Step 5: Check the technical aspects of the venue, for example that the conference rooms have all the proper equipment, such as comfortable chairs and electrical plugs easily available for the laptops of participants, and that there is proper Wi-Fi coverage. Various tests were conducted to assure that the audio/video equipment, like the projectors and the videoconference system, were working as expected. All of this is done so the participants can focus on the important matters and not be distracted by technical issues, improving the efficiency of the meetings and the participants’ enjoyment of the event. Checking the videoconference system in various conditions was the most time-consuming task, as multiple tests had to be scheduled depending on the availability of the videoconference participants, and various configurations had to be tested to assure the best quality possible to permit the external participants to intervene and be visible during the meetings. Even like this, Murphy’s law is always looming and unforeseen technical issues can arise at any moment during the NWE.
Step 6: Decide and contact the speakers for the two days of training. After deciding the topics of the training, we began the search for speakers with the required characteristics and availability for the dates of the event. Luckily two speakers with expertise in the topics of interest were already available at LAAS, while a third speaker was from the Adoc Talent Management, Paris. On a personal note, all the speakers deserve praise for being professional and for being clear and concise, I really enjoyed the training (shown in Fig.2) and I think that it will be really useful for my PhD.
Figure 2. Prof. J. Guiochet giving an example of fault tolerance during the training
Step 7: Register the attendees. Before the event, confirmation emails and surveys were sent to the SAS network to understand who would come and which days. Confirming the participants and their food preferences is of utmost importance for the organization and the enjoyment of the participants.
Step 8: On-site planning. Since it was done “in house” for us at LAAS, we had to make sure that all the meeting rooms were in order and we changed the disposition of the rooms and removed some tables to have a more welcoming and distraction-free environment, to avoid the effect of having people too spread around the room and making people feel disconnected from the meeting. Leaflets were prepared to describe the agenda, the important information (e.g., how to access the Wi-Fi), and with a map of LAAS, together with information plaques with arrows to point the participants in the right direction, as LAAS is composed of nine interconnected buildings and people could get lost.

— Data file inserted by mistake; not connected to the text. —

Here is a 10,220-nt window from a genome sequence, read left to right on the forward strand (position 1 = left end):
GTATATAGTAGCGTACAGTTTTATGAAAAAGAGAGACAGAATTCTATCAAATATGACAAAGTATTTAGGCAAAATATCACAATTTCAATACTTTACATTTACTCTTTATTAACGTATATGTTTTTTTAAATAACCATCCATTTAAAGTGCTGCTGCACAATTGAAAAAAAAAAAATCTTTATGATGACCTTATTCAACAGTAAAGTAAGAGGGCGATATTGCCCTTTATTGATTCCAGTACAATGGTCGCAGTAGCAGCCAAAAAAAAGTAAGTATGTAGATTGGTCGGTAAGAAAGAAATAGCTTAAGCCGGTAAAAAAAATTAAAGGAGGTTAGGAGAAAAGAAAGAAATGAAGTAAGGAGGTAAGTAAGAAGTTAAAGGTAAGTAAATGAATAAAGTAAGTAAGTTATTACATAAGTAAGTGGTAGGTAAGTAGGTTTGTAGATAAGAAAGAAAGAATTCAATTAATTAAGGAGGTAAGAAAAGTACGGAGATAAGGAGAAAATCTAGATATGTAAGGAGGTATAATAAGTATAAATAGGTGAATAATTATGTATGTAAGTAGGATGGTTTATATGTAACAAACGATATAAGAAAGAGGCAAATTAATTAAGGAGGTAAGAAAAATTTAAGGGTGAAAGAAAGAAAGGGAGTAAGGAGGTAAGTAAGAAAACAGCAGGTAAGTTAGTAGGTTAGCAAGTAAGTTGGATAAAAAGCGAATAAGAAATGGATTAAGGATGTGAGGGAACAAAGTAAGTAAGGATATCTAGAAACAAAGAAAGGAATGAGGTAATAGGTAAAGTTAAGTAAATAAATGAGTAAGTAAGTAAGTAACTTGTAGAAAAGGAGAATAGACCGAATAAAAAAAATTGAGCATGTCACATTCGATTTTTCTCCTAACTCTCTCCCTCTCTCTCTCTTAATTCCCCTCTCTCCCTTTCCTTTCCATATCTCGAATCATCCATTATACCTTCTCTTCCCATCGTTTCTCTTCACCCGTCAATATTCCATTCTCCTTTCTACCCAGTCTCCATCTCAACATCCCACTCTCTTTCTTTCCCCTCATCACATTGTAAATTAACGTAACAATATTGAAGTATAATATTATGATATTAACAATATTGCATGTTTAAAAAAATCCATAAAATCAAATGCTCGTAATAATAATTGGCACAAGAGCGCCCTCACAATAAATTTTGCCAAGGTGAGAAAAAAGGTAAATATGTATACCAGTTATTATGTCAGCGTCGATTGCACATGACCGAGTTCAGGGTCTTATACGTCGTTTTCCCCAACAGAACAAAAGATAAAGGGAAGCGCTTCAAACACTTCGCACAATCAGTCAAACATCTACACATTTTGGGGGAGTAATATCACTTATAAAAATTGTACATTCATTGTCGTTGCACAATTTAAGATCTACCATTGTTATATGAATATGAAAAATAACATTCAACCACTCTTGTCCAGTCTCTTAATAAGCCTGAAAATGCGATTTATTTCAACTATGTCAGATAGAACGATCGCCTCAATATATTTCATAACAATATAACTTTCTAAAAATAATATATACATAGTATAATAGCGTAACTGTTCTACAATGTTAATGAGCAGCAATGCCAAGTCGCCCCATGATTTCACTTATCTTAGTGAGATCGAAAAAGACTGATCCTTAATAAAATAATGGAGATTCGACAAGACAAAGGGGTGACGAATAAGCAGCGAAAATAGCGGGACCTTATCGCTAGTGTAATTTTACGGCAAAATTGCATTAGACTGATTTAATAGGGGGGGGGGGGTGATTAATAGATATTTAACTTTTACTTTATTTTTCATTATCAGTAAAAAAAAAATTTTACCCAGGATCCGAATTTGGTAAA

Step 9: Host the NWE. When the great day arrived, in order to get off to a good start, our first priorities were welcoming our guests, registering them, giving them the necessary material, and greeting them with a nice breakfast. During the coffee breaks or changes of meeting rooms (e.g., for meetings in parallel), we had to manage the keys and bring the guests there, as the rooms were locked to prevent issues. Other tasks included giving information regarding the facilities of LAAS, the city of Toulouse, and making sure the guests had received the slides of the event.
Step 10: Get feedback and the follow up after the NWE. To facilitate communication between the participants of the SAS project between the NWEs, after the training, the last session of the NWE was about the new tool to manage the project: Podio, a social collaboration tool that will simplify communication and cooperation between the ESRs. It is possible to use it through the website or an application, and it is going to be the central platform for managing this blog and various tasks of the ESRs. As the last step, in order to improve the next events, a survey was sent to the participants to get feedback and comments.
This NWE was a great occasion for the ESRs at LAAS to apprehend how to manage and organize an event, showing how many months of effort go into making sure that the participants can enjoy four days of event. It gave the ESRs a different perspective, and hopefully, now the reader is aware of it too.
See you next time at the NWE in York (UK)!
About the Author: Luca Vittorio Sartori
Luca Vittorio Sartori is an Early Stage Researcher at LAAS-CNRS in Toulouse for the MSCA ETN-SAS Project. He is interested in how to generate virtual worlds to maximize the coverage of critical test cases in simulation and how to improve the software testing of autonomous mobile robots. He has a background in automation engineering from Politecnico di Milano and research experience on metrology acquired at the WZL institute of RWTH Aachen University.